“Marian, you didn’t! This is leather, for God’s sake!”
“Two words, Sam. Two words for you. By this time, you should know what they are.”
Marian reached up to the overhead central console and jabbed the “call for help” button. A dial–tone sounded, followed by the beeping of a connection being established. After a moment, a recorded voice with the hint of a foreign accent came over the line.
“Thank you for calling the RT Rolling Thunder automotive help line. Your call is important to us. Please hold the line until the next service agent becomes available. This call may be monitored for quality control purposes…”
Instrumental music took over at that point. Sam recognized it as an old Burt Bacharach song, interpreted in a particularly schmaltzy, irritating way.
The SUV continued to spiral up, up, up the sides of the butte, its engine growling as it conquered the larger boulders in its path. Sam pressed the door–mounted control to lower his driver’s side window, trying to get some fresh air into the cab, but it didn’t respond.
At gut–churning length, the vehicle reached its destination. Sam gasped in sync with Marian’s own exclamation as they crested the top of the butte. There in front of them, lined up in a neat row as if they sat gleaming in the original dealer’s lot, were at least a dozen other RT Rolling Thunder SUVs, all perched with their front bumpers hanging precipitously over the rim of the plateau.
Their own SUV slowly maneuvered itself to line up with the nearest one—a cherry red model, Sam noted—and finally crunched to a stop, its front wheels an inch from the edge of the sheer dropoff.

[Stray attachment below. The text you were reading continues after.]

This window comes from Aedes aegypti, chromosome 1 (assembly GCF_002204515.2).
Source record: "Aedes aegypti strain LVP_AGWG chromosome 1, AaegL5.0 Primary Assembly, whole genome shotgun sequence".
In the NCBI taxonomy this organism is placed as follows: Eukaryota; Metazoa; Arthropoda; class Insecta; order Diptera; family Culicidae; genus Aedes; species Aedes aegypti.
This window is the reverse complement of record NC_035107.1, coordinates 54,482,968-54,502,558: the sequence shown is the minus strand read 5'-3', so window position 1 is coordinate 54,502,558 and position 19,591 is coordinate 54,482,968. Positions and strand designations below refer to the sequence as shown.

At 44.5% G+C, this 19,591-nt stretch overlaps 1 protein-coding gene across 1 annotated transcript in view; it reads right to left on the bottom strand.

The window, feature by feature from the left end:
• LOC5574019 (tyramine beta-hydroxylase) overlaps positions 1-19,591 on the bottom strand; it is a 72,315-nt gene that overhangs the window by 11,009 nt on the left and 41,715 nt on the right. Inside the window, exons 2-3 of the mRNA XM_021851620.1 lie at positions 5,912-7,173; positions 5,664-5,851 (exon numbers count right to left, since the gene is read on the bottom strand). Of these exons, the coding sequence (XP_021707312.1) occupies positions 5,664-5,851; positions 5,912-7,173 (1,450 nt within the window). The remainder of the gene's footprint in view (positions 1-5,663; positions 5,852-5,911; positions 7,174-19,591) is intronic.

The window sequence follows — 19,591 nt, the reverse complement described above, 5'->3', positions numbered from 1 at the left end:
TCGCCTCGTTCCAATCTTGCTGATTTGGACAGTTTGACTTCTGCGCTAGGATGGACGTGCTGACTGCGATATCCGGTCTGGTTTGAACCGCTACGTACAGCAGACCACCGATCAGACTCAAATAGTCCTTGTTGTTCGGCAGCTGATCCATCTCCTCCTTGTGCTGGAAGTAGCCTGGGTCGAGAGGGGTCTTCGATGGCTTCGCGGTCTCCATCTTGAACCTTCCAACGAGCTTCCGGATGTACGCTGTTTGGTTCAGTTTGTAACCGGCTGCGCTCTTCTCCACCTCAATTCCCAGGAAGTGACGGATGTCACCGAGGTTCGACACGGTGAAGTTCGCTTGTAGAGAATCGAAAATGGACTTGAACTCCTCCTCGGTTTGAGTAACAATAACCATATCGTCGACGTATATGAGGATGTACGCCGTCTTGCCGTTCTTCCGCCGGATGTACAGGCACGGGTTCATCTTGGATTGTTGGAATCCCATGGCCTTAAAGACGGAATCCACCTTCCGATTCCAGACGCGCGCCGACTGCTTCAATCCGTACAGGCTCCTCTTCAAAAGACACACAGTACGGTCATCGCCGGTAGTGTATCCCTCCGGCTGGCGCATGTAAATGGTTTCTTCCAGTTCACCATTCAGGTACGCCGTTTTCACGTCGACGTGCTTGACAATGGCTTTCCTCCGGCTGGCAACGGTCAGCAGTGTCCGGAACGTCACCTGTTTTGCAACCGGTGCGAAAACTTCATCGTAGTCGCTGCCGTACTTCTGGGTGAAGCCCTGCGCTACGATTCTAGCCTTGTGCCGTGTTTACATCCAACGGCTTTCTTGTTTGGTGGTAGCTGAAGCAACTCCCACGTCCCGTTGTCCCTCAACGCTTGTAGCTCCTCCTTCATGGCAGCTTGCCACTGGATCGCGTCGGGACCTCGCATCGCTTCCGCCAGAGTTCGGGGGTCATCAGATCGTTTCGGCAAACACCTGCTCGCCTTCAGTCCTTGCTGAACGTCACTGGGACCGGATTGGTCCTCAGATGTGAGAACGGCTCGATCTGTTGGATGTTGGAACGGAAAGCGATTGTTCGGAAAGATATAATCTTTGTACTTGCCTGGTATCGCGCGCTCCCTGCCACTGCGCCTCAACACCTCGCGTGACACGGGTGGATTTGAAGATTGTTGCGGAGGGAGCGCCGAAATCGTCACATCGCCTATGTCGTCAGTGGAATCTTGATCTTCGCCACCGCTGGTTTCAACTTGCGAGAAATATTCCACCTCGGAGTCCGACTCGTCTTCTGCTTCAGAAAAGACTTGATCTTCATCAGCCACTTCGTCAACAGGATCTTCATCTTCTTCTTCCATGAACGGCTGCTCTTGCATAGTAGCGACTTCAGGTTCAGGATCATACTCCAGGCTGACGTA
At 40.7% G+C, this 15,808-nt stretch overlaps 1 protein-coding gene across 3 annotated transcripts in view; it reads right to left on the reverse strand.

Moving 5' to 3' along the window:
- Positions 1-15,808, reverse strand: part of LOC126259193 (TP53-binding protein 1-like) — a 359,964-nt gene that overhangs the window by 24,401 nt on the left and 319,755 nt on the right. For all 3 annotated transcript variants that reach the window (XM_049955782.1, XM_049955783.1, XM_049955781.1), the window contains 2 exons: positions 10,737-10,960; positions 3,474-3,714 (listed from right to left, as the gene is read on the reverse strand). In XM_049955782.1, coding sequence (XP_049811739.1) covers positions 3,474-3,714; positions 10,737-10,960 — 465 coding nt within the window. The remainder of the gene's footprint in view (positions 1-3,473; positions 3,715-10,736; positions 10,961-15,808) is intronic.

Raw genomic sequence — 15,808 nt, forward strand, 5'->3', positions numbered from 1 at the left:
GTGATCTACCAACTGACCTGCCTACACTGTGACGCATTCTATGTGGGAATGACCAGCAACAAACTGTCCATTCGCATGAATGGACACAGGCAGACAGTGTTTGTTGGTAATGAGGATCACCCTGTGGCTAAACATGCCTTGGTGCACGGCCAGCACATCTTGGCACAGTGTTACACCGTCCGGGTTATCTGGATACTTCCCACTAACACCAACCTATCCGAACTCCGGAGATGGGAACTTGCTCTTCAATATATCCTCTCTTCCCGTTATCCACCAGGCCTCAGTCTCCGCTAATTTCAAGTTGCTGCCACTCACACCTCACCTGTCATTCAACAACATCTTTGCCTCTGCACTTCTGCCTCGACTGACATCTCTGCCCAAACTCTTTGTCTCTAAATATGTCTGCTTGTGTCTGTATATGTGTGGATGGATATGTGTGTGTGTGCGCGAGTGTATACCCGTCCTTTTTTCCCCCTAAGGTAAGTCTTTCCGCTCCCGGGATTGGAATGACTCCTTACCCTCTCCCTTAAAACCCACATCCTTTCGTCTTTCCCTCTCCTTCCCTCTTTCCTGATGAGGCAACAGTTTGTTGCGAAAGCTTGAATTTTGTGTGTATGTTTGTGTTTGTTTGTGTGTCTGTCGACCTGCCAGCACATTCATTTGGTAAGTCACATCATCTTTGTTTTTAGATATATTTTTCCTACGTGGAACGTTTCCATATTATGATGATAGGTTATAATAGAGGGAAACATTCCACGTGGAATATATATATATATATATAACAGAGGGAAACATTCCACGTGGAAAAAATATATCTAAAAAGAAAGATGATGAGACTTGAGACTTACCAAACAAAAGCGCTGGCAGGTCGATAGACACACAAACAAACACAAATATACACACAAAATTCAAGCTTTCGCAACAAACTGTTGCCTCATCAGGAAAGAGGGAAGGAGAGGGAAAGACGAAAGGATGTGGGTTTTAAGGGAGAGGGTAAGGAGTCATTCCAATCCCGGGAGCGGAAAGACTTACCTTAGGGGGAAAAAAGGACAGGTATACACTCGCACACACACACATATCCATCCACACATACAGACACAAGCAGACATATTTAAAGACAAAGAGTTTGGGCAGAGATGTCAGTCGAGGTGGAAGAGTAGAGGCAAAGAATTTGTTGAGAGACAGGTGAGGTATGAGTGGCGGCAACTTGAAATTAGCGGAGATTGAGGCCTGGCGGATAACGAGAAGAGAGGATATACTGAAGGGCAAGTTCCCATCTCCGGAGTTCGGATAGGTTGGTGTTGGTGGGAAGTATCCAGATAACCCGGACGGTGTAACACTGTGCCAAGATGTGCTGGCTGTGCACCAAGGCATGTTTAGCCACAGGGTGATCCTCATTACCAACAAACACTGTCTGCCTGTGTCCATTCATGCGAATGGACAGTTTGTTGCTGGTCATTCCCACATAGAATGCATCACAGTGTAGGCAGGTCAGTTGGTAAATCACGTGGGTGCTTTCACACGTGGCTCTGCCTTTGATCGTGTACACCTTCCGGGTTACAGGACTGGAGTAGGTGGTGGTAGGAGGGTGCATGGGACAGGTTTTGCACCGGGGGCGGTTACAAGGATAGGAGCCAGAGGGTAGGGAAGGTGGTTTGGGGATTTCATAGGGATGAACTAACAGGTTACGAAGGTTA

After a moment, when his heart had managed to descend to its normal position, Sam glanced over at the neighboring vehicle, barely two feet away from them. Its occupants were slumped back in their seats, their faces gray and desiccated, swollen purple tongues sticking out of gaping mouths, sightless milky eyes bulging wide.
He tried to open his door. It might as well have been welded shut. And it was useless to think about breaking the thick, tempered glass in the car; he remembered the original sales brochure touting its bulletproof strength.
“It is quite a breathtaking vista,” he said, looking out over the desert that stretched for a hundred miles in front of them.
“Two words, Sam.”
Around them the air resonated with the unrelenting sound of the same Burt Bacharach song, coming from many sources.
Gary Cuba lives with his lovely wife (yes, she is reading this over his shoulder) and a teeming horde of freeloading domestic critters in South Carolina, USA. His home is located perilously close to a swamp where big–footed, seven–foot–tall “Skunk Apes” are said to lurk. (And while he hasn't seen any of these marsh Yetis personally, he has numerous friends who claim to have done so—although it must be noted that those persons tend to like their beer a lot.) Besides numerous appearances in Stupefying Stories, his quirky short fiction has been published in more than sixty magazines and anthologies, including Crimson Fog, ReadShortFiction, Conjurings, Universe Annex (Grantville Gazette), Abyss & Apex, and Andromeda Spaceways Inflight Magazine. See http://www.thefoggiestnotion.com to find links to some of his other work and to learn more about him.